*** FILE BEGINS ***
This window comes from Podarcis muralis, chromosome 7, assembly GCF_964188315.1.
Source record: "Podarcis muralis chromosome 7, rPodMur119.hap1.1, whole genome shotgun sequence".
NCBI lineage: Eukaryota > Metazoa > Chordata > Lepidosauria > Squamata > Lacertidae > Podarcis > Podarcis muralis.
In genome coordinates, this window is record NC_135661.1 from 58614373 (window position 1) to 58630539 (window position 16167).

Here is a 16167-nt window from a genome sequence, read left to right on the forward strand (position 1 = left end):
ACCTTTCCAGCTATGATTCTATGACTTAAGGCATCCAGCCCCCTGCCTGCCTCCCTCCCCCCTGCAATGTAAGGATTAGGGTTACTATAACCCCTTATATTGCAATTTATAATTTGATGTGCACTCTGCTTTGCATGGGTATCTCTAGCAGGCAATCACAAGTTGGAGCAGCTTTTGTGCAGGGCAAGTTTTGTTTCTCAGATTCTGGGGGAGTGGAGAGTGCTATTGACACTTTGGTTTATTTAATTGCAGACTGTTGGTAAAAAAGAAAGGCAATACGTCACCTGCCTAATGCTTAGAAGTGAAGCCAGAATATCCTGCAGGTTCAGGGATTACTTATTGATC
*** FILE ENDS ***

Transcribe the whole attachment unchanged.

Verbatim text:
This window comes from Podarcis muralis, chromosome 7, assembly GCF_964188315.1.
Source record: "Podarcis muralis chromosome 7, rPodMur119.hap1.1, whole genome shotgun sequence".
NCBI lineage: Eukaryota > Metazoa > Chordata > Lepidosauria > Squamata > Lacertidae > Podarcis > Podarcis muralis.
In genome coordinates, this window is record NC_135661.1 from 58614373 (window position 1) to 58630539 (window position 16167).

Here is a 16167-nt window from a genome sequence, read left to right on the forward strand (position 1 = left end):
ACCTTTCCAGCTATGATTCTATGACTTAAGGCATCCAGCCCCCTGCCTGCCTCCCTCCCCCCTGCAATGTAAGGATTAGGGTTACTATAACCCCTTATATTGCAATTTATAATTTGATGTGCACTCTGCTTTGCATGGGTATCTCTAGCAGGCAATCACAAGTTGGAGCAGCTTTTGTGCAGGGCAAGTTTTGTTTCTCAGATTCTGGGGGAGTGGAGAGTGCTATTGACACTTTGGTTTATTTAATTGCAGACTGTTGGTAAAAAAGAAAGGCAATACGTCACCTGCCTAATGCTTAGAAGTGAAGCCAGAATATCCTGCAGGTTCAGGGATTACTTATTGATC